Whilst it is true that the past is the past and that we should be looking forward rather than back, history remains important – especially if that history is now being ‘revised’ and distorted with claims that are anything but truthful and has the potential to influence the present and future. This post seeks to correct these revisionist accounts by analysing the Hyams comments put up on the Bentleigh Action Group Facebook page. His comments are presented in italics.

….. when we consulted on the review of the planing scheme in 2010 -2011, we were told by the community that we should get mandatory height limits in residential zones, transition between zones and better protection for areas of significant neighbourhood character. We therefore changed our significant character areas to Neighbourhood Character Overlays, and added areas to those, and, as part of the zones that came in during 2013, achieved mandatory heights in all residential zones – the only Council to have this, and transition zones.


  • Mandatory height limits were NOT imposed on all residential zones. MUZ (Mixed Use Areas) which are included as ‘residential’ were totally ignored and remained so until the introduction of the recent interim height limits in Bentleigh & Carnegie. All other MUZ zones in Glen Eira do not have height limits.
  • There is not one single word in the 2010 Planning Scheme Review about mandatory heights for residential zones. Either this was not an overwhelming view in 2010, or the ensuing report was a total work of fiction. We’ve uploaded the report HERE and ask readers to carefully peruse this document. We challenge anyone to find a single word about height limits that does not relate to aged care only!
  • There has never been any ‘transition zones’ in Glen Eira. At best it can only be called a ‘buffer’. The only concession was the additional setbacks for the three storeys of GRZ2 when this bordered a Neighbourhood Residential zoning. – Even these setbacks and schedules pale into insignificance when compared to what other councils were able to achieve in their GRZ zoning. See: https://gleneira.wordpress.com/2015/09/22/some-more-comparisons/
  • The eventual Amendment C87 which introduced the Neighbourhood Character Overlays was totally inadequate. Many areas previously labelled as ‘significant’ became ‘non-significant’ . The total properties deemed ‘significant’ was just over a 1000 out of 50,000 plus homes. Further, nominations were made by officers alone. Both councillors and residents had no avenue upon which to include their nominations. The planning panel in fact stated that another amendment was required in order for residents to have other properties included. This took another few years and the additional numbers were less than earth shattering. It is also worth remembering that the Planning Panel report of December 2002, told council to introduce Neighbourhood Character Overlays. It took 10 years for council to get Amendment C87 underway!!!!!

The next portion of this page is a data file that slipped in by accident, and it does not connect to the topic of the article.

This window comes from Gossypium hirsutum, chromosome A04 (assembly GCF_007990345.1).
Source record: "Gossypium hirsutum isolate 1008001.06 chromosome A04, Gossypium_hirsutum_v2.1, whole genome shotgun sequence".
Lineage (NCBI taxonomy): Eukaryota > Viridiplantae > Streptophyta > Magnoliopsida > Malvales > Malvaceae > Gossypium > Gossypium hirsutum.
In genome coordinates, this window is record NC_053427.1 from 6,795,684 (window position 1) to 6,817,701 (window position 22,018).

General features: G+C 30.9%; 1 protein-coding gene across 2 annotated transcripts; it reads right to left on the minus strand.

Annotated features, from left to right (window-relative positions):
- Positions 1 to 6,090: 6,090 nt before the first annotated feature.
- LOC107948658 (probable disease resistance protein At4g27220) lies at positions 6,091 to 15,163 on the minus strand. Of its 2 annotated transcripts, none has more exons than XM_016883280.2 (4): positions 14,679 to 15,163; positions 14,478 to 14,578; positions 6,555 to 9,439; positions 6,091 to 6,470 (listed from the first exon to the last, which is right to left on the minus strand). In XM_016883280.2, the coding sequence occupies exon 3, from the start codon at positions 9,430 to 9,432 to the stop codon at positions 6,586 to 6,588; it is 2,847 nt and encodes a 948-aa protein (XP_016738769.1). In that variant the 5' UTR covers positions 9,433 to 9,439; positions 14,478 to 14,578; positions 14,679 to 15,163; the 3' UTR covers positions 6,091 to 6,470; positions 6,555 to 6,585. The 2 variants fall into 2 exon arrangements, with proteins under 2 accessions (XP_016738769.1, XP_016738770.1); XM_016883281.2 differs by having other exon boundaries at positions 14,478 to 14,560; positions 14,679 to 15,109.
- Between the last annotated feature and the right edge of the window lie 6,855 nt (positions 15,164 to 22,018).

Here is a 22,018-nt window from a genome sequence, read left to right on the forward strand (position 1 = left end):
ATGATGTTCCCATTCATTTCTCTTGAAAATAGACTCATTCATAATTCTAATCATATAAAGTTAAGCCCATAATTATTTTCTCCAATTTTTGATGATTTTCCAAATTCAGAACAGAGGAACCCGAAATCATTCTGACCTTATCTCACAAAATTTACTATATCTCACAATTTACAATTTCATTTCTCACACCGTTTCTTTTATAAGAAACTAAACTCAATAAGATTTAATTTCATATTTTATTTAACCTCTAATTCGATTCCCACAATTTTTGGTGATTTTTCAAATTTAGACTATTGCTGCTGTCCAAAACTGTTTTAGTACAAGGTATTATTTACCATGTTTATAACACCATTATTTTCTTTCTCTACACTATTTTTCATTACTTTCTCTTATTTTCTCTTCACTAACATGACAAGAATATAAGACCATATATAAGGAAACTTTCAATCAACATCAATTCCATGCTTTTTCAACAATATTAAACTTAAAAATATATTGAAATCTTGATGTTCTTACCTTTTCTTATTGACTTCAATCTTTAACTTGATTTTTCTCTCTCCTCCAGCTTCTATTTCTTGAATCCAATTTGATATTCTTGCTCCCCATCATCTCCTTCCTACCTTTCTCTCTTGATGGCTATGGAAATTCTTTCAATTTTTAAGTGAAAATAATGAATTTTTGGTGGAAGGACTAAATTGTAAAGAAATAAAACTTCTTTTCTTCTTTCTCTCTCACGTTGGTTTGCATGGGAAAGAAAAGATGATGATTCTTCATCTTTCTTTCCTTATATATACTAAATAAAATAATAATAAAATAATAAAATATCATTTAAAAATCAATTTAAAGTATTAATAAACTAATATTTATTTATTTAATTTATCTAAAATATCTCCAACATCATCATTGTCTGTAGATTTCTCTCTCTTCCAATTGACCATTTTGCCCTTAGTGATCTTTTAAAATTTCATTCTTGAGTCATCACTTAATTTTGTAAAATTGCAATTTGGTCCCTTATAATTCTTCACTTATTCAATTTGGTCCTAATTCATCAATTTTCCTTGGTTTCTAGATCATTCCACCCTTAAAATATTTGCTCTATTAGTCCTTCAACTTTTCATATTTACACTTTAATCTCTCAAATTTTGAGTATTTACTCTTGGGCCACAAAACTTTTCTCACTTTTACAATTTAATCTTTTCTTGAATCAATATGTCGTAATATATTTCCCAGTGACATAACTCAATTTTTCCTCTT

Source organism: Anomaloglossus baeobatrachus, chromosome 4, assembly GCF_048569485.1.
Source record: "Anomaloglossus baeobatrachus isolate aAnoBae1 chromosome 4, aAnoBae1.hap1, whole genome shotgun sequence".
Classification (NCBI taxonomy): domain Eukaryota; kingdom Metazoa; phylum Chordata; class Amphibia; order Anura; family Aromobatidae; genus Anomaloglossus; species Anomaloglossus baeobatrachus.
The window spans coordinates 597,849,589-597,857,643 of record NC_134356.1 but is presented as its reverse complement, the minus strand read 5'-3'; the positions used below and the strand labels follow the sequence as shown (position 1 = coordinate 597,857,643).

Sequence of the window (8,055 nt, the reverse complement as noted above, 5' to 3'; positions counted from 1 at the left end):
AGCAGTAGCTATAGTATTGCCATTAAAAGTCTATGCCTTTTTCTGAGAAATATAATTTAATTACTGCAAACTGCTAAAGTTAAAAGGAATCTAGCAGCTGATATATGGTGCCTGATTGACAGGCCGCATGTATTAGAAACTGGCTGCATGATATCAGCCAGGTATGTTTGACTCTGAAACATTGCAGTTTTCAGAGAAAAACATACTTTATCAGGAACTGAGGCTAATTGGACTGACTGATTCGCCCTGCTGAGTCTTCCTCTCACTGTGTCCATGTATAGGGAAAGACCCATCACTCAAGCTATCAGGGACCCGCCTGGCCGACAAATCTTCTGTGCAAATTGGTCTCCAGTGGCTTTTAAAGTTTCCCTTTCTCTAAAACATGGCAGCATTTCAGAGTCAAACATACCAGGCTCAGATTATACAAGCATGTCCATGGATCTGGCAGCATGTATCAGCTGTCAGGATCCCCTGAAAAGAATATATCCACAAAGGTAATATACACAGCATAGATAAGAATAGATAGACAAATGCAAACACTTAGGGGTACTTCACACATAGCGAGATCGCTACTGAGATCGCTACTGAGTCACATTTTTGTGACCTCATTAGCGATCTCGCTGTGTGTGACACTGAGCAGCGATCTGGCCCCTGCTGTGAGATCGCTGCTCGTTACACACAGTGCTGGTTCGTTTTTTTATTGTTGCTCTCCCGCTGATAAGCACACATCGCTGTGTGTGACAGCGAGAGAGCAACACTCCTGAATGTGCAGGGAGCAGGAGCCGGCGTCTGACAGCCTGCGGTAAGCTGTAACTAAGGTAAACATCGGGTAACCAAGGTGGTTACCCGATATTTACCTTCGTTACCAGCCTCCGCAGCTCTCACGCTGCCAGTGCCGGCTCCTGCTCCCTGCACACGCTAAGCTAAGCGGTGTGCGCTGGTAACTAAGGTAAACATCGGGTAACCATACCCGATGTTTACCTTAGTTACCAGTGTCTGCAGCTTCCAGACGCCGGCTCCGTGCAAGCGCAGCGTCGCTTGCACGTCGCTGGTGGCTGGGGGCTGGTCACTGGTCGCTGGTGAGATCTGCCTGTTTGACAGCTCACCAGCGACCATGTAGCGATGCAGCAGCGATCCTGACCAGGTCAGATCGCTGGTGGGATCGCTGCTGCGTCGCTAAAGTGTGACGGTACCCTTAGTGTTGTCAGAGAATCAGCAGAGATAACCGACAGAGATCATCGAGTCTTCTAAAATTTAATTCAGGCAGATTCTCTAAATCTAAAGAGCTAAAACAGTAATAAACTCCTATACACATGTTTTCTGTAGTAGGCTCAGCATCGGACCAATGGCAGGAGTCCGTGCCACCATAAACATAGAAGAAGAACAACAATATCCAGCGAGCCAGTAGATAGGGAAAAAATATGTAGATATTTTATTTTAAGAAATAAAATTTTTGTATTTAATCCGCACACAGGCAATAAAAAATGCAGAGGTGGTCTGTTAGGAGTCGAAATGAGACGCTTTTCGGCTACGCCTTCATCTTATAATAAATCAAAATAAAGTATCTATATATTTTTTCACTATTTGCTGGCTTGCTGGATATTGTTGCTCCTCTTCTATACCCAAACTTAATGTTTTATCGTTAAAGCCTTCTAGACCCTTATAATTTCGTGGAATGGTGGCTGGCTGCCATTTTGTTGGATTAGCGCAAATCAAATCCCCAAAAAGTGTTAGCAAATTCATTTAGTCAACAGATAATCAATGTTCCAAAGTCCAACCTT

We ahd (sic) intended to wait for the respective state governments to finish further reviewing their planning policies before we did our next review, so we knew what we were working with but, as you noted, the government required us to proceed with our Review.


  • The legislation requires local government to undertake reviews every 4 years. Council was required to undertake its next review in 2014. That would have provided them with a year’s ‘experience’ of the zones. Instead they requested and received extensions from Guy. Who applied for these extensions and whether they were done under delegated authority is the crucial question since there was no resolution permitting at least 3 consecutive requests for extensions. Readers should also note that the authority to request extensions is not delegated under the legislation. Thus, the questions remain – did councillors know that these requests had gone in? Were they supportive of these requests? If Wynne had not finally had a gut full of Glen Eira, and refused their latest request for a 2 year extension, would we still be sitting on our backsides and not have had a planning scheme review in 2016?

 It is notable that, as part of its review of the planning zones, the government has decreed that all General Residential Zones should now have mandatory height limits. We already had this, but many others had heights that were lower, but discretionary.